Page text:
When you stop and think about it, the creation of a Print Room was a rather grand form of scrap booking. The beauty of the room is that it is unique and very personal.

Ladies would decorate the inside of closets or their dressing rooms in more of a scrapbook style featuring memorabilia and family photos. These were the private places that were not on display to visitors.

Prints displayed on the walls of many Print Rooms were typically inexpensive and commonly available copies of popular paintings, rather than rare fine art prints.

via Pinterest

Most prints were in grisaille which is a painting executed entirely in shades of gray or of another neutral such as sepia.

The Print Room at Uppark House, a 17th-century house in South Harting, Petersfield, West Sussex, England.
The ribbons, swags, frames, and in this case, flower pots that were many times painted directly on the wall could be considered a form of tromp l’oeil.

Nicola Wingate-Saul

The 18th century Print Rooms were usually never decorated by professional decorators. Most of these rooms were very personal spaces.

Nicola Wingate-Saul @thedailybasics

Many ladies would continue their Print Room craft skills on to other pieces like folding screens. These were also very trendy for the day.

Nicola Wingate-Saul

This is a great decoupage project for today's crafter who wants to incorporate the English vintage look in their homes. With our quality copiers, it doesn't have to be expensive either.

Leslie Ann

You might also try creating the look on closet doors like my friend Leslie Ann did. Think outside the box and you might come up with some other clever places to display some prints.

Eventually wall papers that resembled Print Rooms were on the market and those that had no interest in the labor involved were also able to be part of the fashion.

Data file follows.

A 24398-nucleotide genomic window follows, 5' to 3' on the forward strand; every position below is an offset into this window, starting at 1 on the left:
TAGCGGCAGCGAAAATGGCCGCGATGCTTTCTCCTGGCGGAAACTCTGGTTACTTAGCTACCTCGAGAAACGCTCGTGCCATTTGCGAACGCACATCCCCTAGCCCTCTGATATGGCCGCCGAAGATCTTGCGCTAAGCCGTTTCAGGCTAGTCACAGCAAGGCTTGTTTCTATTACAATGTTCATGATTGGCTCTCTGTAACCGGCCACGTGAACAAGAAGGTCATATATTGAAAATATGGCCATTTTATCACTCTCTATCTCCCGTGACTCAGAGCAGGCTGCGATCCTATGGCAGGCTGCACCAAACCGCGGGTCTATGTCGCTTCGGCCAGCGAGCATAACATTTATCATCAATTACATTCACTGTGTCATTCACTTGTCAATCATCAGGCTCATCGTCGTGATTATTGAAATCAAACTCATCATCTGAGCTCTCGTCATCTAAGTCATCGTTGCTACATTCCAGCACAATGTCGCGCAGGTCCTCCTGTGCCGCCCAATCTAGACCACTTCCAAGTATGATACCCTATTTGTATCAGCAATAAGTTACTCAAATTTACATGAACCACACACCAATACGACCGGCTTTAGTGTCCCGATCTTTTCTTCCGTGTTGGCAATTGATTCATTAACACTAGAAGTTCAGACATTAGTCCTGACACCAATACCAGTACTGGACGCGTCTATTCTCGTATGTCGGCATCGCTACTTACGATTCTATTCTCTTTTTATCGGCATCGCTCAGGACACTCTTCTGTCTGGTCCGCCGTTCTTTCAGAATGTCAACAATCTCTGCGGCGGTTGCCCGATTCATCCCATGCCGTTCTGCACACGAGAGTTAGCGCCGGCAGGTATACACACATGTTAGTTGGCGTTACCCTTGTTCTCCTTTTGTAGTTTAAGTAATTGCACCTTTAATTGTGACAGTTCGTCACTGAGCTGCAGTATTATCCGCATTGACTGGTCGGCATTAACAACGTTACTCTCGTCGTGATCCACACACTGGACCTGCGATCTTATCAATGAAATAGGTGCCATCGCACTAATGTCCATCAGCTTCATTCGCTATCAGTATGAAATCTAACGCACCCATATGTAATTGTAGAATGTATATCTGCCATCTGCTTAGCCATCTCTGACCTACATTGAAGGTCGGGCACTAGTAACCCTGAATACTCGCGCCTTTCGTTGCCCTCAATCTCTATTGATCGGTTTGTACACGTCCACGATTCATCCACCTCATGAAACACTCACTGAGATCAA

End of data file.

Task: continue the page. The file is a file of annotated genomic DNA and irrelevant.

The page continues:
via Pinterest

 These pictures are of modern wallpapers that are covered with images of prints surrounded by paper frames and other embellishments on a solid color ground. Once hung, they are a good approximation of a Print Room with significantly less effort.

The new wallpapers capture the spirit of the antique Print Room and are decorative and historically interesting as well.

Another image of the same paper gives this bathroom a Georgian Print Room feel.

Another way to invoke the feel of the English Print Room is to make a gallery wall in the original style of these rooms. Arrange pictures of like kind and size and hang them on the wall "old world style" by ribbons or cords.

Or in this case on the doors of a cabinet.

You just have to do your homework and learn how to arrange your collection to make it look like an 18th century Print Room. I like the smaller prints mixed in.

If you want to try your hand at making a gallery wall authentically resemble an 18th century Print Room, you should concentrate on collecting grisaille prints instead of colored ones.

Maps are also a good choice for the Print Room look.

Now for those of you who want the look but STILL find even framing and hanging pictures too labor intensive, don't give up. There is wallpaper available that will give you the gallery wall alternative to the Print Room. You can purchase it through Andrew Martin at